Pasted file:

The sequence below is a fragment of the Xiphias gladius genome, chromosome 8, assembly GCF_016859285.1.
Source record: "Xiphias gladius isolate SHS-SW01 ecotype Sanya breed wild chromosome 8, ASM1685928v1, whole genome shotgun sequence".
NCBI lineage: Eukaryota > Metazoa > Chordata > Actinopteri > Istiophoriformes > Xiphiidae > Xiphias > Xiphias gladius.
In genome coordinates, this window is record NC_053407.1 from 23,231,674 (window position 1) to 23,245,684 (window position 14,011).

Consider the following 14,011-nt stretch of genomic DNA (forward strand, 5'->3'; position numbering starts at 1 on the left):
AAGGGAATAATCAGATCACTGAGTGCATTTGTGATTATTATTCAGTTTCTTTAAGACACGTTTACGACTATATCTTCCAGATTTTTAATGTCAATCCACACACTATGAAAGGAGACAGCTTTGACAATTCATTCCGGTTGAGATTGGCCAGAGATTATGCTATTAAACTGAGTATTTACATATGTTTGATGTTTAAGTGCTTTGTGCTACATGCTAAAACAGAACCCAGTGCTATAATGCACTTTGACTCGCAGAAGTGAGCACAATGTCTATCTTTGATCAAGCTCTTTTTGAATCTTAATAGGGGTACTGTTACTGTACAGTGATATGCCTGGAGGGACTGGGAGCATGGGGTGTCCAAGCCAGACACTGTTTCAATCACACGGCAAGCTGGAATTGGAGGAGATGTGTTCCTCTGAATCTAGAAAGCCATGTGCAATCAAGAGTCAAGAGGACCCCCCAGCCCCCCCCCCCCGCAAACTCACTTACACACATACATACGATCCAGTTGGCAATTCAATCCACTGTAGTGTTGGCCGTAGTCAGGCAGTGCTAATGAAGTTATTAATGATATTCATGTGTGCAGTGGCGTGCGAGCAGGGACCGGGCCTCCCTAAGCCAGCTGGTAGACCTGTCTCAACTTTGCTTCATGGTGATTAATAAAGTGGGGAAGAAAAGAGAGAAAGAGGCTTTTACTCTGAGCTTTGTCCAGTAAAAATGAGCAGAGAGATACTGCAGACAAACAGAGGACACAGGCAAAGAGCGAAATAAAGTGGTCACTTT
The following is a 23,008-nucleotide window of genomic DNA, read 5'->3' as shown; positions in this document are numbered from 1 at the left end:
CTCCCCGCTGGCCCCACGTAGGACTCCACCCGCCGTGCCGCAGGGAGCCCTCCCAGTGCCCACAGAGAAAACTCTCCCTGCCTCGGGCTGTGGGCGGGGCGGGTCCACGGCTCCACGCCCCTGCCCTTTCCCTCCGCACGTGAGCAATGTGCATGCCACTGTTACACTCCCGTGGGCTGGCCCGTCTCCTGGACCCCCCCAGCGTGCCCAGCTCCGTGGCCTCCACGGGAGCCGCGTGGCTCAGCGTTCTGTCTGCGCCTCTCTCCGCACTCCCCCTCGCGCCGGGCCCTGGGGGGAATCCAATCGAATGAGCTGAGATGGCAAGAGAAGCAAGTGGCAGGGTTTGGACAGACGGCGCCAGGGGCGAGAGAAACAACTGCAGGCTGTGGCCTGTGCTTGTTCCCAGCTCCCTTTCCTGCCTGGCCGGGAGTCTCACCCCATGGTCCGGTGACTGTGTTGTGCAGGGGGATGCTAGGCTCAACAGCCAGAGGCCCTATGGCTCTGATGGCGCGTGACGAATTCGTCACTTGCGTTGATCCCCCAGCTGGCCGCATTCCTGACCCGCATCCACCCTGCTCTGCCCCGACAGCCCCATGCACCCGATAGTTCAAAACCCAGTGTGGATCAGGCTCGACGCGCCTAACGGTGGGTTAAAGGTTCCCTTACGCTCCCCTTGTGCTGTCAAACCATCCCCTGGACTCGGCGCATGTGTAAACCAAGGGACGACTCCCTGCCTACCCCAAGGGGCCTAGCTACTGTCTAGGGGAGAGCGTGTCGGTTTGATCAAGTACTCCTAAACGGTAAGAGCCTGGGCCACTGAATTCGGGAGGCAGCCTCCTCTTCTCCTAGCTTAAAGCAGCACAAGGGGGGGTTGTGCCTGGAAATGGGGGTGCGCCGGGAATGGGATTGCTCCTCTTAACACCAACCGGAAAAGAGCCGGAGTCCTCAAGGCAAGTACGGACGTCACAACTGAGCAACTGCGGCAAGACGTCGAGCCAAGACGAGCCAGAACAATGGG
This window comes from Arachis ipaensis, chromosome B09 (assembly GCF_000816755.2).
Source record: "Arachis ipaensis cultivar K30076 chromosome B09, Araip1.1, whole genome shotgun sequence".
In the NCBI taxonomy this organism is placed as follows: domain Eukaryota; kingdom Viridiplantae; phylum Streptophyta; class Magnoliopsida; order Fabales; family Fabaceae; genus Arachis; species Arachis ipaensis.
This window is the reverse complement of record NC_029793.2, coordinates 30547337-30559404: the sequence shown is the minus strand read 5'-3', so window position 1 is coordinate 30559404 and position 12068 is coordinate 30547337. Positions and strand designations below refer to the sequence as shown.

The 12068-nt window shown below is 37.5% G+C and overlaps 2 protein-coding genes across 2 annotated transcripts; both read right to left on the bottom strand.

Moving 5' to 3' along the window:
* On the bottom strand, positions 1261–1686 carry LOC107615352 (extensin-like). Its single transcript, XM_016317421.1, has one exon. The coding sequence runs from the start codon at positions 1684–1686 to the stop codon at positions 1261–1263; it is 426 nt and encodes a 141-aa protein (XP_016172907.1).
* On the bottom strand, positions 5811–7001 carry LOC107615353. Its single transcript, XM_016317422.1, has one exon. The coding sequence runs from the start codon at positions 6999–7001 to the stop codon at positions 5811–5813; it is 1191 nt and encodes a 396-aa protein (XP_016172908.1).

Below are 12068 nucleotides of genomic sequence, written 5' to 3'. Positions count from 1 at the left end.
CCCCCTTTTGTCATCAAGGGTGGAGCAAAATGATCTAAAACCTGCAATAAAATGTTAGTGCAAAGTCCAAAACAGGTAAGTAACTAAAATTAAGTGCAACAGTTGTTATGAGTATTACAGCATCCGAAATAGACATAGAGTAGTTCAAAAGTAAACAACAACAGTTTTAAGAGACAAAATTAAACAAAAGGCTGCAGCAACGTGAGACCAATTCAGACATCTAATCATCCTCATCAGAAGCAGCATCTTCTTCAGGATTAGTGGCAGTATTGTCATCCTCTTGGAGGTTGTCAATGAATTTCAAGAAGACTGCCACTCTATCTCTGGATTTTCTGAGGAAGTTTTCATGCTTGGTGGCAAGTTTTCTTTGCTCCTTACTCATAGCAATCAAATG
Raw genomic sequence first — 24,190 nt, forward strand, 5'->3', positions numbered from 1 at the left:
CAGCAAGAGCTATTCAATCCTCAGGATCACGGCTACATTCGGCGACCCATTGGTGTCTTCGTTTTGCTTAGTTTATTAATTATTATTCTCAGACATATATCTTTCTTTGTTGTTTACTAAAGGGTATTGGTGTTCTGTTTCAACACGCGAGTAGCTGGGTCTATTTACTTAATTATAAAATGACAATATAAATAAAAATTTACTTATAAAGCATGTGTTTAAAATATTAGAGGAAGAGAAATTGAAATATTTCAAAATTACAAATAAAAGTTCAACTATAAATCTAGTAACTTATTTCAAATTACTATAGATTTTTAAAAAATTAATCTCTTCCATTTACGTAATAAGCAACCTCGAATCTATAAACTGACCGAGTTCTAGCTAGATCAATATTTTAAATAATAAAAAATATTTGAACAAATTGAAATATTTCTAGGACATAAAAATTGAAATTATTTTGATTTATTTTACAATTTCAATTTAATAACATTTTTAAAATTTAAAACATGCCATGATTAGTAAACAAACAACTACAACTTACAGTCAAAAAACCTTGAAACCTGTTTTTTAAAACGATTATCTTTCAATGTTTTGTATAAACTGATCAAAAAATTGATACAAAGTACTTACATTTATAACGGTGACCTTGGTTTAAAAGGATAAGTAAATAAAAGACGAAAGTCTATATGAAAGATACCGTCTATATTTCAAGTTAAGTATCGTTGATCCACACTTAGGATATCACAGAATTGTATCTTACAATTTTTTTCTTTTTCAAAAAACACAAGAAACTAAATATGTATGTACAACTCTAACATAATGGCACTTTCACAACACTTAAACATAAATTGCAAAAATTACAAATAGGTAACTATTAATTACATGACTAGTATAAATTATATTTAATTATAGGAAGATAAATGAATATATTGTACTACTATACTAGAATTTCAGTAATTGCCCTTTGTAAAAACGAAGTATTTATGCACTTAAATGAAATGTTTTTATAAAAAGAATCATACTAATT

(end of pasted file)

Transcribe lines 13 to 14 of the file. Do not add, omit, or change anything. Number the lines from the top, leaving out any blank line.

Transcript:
The 12068-nt window shown below is 37.5% G+C and overlaps 2 protein-coding genes across 2 annotated transcripts; both read right to left on the bottom strand.

Moving 5' to 3' along the window: